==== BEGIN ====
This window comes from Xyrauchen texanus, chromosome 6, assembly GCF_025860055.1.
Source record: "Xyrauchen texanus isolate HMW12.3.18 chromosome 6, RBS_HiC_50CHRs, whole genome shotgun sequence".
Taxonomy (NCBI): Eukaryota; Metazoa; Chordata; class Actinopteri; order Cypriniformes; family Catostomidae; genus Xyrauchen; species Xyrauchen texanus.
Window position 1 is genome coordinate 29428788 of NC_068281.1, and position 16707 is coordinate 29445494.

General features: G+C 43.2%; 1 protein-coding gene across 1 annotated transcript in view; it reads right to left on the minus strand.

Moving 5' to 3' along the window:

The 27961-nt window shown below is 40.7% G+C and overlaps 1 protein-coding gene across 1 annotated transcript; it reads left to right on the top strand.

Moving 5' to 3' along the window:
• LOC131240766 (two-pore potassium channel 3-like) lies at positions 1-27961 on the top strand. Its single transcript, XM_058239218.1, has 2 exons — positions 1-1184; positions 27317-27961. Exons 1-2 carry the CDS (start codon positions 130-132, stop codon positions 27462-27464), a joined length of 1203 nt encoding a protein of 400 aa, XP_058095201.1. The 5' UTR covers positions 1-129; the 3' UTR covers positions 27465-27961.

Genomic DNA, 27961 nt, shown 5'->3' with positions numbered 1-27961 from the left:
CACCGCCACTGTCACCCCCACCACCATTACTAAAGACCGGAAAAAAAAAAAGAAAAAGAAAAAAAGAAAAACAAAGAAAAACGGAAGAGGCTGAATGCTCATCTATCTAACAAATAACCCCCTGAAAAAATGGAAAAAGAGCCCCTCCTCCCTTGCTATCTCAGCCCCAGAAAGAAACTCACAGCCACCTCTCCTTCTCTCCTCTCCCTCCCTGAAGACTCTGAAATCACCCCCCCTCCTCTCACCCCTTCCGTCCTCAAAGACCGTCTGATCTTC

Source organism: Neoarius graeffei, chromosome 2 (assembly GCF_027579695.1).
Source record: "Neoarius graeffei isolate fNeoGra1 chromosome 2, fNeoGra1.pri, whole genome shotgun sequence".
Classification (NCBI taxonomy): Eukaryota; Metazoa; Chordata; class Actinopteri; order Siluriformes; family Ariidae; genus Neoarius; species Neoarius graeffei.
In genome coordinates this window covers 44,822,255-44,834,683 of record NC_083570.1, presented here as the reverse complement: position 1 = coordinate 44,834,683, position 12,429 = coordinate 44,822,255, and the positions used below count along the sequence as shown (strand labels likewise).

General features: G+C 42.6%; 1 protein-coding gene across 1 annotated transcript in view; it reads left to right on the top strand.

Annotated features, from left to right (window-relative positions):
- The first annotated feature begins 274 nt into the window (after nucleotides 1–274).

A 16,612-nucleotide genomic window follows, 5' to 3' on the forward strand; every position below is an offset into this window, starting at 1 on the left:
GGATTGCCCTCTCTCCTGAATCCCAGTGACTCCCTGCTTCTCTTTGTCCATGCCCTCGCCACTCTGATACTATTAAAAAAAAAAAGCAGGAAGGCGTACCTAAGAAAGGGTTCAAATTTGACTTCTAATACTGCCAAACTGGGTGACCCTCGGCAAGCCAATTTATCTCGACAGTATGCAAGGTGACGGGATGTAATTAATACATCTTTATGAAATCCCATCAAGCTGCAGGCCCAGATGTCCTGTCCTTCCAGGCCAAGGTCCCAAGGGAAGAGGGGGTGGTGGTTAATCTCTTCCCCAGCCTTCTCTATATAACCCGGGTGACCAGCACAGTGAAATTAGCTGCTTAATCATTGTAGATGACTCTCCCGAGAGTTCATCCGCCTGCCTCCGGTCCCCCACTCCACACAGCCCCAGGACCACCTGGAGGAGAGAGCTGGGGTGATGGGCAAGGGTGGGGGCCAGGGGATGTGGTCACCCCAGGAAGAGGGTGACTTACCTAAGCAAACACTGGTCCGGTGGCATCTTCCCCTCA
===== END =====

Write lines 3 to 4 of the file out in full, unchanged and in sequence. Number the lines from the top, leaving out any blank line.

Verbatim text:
Taxonomy (NCBI): Eukaryota; Metazoa; Chordata; class Actinopteri; order Cypriniformes; family Catostomidae; genus Xyrauchen; species Xyrauchen texanus.
Window position 1 is genome coordinate 29428788 of NC_068281.1, and position 16707 is coordinate 29445494.